If 2020 was the year of uncertainity,2021 has been the year of resilience. With widespread job losses, diminishing opportunities and general slowdown in the economy, people are devising ways of surviving and moving forward.

In Kenya, formal employment fell by 16% since March 2020 due to the impact of Covid-19; interestingly during the same time, new business registration surged by more than 40% compared to the previous years as more Kenyans search for alternative sources of income.

Although, Kenyans are starting these small businesses, accessing capital remains a staple challenge for most would-be entrepreneurs.

“For most households, the struggle to meet daily expenses whilst relying on the same dwindling savings to start a business venture has been the biggest problem,” Says Churchill Ogutu. “Formal financial institutions are risk averse and take a cautious approach before lending to small businesses especially start-ups. Thus, it’s important to consider alternative sources of funding before venturing into any business.”

The history of lack of capital for start-ups, however, supersedes the pandemic. Way before the coronavirus caused widespread social and economic disruption with serious consequences, lack of capital was always cited as the major impediment for start-ups.

“Inadequate financing option has always been a major challenge for start-ups. Once you go into business, you not only need working capital, but also other funds to sustain you until you break even. Patient capital is the bane of any start up,” Mr. Tito Mutai, the Executive Director of Investra Plus Africa said during the launch of the company in Kenya.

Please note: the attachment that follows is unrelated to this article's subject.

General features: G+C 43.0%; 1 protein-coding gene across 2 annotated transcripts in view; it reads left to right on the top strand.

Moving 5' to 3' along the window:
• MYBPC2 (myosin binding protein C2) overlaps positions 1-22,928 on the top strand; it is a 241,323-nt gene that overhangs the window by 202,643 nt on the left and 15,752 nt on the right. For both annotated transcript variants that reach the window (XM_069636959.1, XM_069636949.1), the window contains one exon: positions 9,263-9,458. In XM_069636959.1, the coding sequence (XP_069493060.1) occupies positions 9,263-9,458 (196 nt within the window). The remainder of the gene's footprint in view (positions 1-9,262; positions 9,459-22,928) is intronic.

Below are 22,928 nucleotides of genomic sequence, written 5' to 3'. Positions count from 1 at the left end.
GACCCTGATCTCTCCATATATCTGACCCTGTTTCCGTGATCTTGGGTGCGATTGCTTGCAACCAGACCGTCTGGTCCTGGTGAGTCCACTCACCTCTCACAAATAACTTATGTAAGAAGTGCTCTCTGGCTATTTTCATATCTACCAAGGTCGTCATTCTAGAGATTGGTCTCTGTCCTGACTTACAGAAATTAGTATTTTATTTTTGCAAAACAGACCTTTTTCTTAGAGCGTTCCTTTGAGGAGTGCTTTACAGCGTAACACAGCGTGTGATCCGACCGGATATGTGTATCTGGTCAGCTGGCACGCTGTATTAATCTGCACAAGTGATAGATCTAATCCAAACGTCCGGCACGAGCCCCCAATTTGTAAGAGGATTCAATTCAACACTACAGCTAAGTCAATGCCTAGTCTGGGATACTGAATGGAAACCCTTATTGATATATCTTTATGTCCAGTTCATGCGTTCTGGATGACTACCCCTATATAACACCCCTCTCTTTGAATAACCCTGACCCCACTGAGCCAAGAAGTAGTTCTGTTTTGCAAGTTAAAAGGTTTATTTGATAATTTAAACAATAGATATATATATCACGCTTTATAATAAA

Patient capital are funds raised by start-ups. They usually come with lenient and long repayment terms. They can also be in form of debt and equity.

Patient Capital came into the fore, a few days ago when DTB Board Chairman Linus Gitahi, made a post on his social media page, asking for $1m patient capital to complete the construction of a milk collection plant in Nyeri.

“Who knows where one can get $1m patient capital to finish and equip an agric processing plant with repayments starting after 10 months from injection?” Mr. Gitahi wrote on his LinkedIn Page.

The past few years has seen the rise of a new breed of venture capitalist aptly referred to as impact investors. These venture capitalists seek to combine financial returns with social impact by using the tools of venture capital to make principal investments in private, high-growth companies that have the potential to deliver some measurable social or environmental benefit.

Although impact investing remains a relatively young sector in the country, Kenya boasts the largest concentration of impact investors and the most impact capital disbursed, according to a report produced by the UK Department for International Development (DfID), the Global Impact Investing Network (GIIN) and Nairobi-based Open Capital Advisors.

“Patient capital provides a safe and stable environment for start-ups to focus on building their businesses the way the founders envisioned. In essence, investors are willing to forgo immediate returns with the intent of gaining more substantial, lasting returns down the line,” Mr. Gitahi said.

“There is strong demand for impact capital from entrepreneurs operating in Kenya.”

Despite dramatically increasing interest in raising capital to deploy in Kenya and the increasing number of deals completed each year, impact investors face a variety of challenges including insufficient investment-ready opportunities, limited on-the-ground experience with investments in Kenya amongst international decision-makers, long diligence process, and few exit examples.

“These challenges, however, present opportunities for current impact investors, new impact investors, and other eco-system players to support rapidly growing, high- potential SMEs that drive impact across sectors in Kenya and beyond,” says the report.

“There are many opportunities for impact investors to operate in Kenya and leverage return-seeking investments to drive job creation, economic development, and opportunities for disadvantaged populations.”